In the early 80s, seat belts were not a thing. As kids, we got full reign of the back seat of my Grandpa’s Buick. Full reign may be exaggerated. The truth is, that car was packed to the brim for our summer treks to the cottage.
My Nana could have won an award for packing the contents needed to make a home out of our 400 square foot, wood sided cottage for the week into the back of a sedan. My sister and I didn’t mind. We lounged on the yellow pink and blue daisy floral bedding which was perfectly flat packed on top of coolers and suitcases. Nowadays, this set up would be illegal for driving, but it’s all the rage on Instagram for those digital nomads who are living out of cars and vans.
In the early 80s, the highway 11 corridor had lots of stops. There were lots of burger joints and ice cream trucks parked at rest stops and gas stations. But we did not stop. No siree. My grandparents left Toronto at 7am and drove straight to Muskoka. We were arriving at the cottage by 9am to be sure we got a FULL day’s start to kick off our summer holiday.
I have a sensory memory of landing at the lake. As soon as our car turned off the highway, the road changed, the car ride started to get loud along the old asphalt road, and then my stomach would do its flip as we came around the tight corners, winding our way around farm fields and eventually down the steep hill to the lake.
“Look, it’s the lake! It’s the lake!” My sister would cry as though she’d never seen water. I could smell water. I could smell the sand even, and the muddiness of damp ground and fresh pine in the air. If you’ve landed in Muskoka on a summer morning and taken a deep breath, you know this scent.
My senses still remember opening the cottage. There was just enough dust, just enough dampness and wood smell from the inside of a pine lined, cedarwood floored cabin to make you feel like you were inside a cozy blanket box. This cottage was like my hope chest.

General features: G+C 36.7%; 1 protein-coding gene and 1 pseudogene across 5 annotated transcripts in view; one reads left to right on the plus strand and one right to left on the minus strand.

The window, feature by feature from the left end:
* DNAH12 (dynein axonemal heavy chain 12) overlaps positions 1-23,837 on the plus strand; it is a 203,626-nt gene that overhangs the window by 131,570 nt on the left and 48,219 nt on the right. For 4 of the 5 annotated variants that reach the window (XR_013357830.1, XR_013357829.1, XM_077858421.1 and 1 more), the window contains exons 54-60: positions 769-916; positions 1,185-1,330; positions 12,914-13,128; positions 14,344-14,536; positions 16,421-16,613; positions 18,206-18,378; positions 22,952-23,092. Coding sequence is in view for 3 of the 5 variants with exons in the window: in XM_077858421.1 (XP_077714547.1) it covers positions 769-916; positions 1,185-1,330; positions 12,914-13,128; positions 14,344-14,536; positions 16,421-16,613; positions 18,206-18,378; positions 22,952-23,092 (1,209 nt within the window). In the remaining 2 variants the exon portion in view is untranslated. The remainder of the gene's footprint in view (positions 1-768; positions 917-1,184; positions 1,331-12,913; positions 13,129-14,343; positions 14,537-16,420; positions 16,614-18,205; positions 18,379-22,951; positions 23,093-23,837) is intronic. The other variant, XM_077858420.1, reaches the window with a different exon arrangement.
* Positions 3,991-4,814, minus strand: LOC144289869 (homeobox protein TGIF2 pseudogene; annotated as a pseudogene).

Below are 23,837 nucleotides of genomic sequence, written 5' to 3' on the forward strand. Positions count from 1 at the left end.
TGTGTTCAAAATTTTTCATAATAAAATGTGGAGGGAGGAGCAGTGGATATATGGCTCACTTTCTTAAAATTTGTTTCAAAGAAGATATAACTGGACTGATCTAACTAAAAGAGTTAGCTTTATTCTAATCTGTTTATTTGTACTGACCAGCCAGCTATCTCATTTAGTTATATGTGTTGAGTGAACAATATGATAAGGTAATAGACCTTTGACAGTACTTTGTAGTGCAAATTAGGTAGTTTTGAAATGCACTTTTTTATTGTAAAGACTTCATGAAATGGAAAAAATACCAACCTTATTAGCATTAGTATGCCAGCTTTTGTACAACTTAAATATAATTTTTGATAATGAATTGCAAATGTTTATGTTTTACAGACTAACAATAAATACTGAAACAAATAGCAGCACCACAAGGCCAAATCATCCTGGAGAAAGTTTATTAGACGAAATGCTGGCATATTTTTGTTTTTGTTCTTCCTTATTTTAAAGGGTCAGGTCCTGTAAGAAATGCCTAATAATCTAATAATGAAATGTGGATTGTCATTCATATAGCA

We were a short, barefoot sprint away from the water’s edge. As soon as we made our beds. We made a beeline for it. Spending the day in the lake was heaven. Watching the stars come out and having a fire and songs with my grandpa was the bee’s knees. Even sleeping on the old, firm beds felt strangely familiar. In hindsight, I think I really just wanted that dedicated time to do nothing, but feel everything. As an adult, I still have a small collection of the old corning ware dishes and my favourite Hull pottery coffee mugs. I cling to those simple memories as a salve for the daily grind in my adult life.
Today, it’s difficult to rekindle this kind of nostalgia. In fact, most cottage resorts mirror hotel stays, and cottages have gotten gorgeously modern and smell like home instead of away. It’s why I love landing at Duff’s. The cozy cottages are just like my grandparents. And the sprawling green grass to the water’s edge makes me feel like a kid again – the one racing to be the first to dive in.
Summer can’t come fast enough.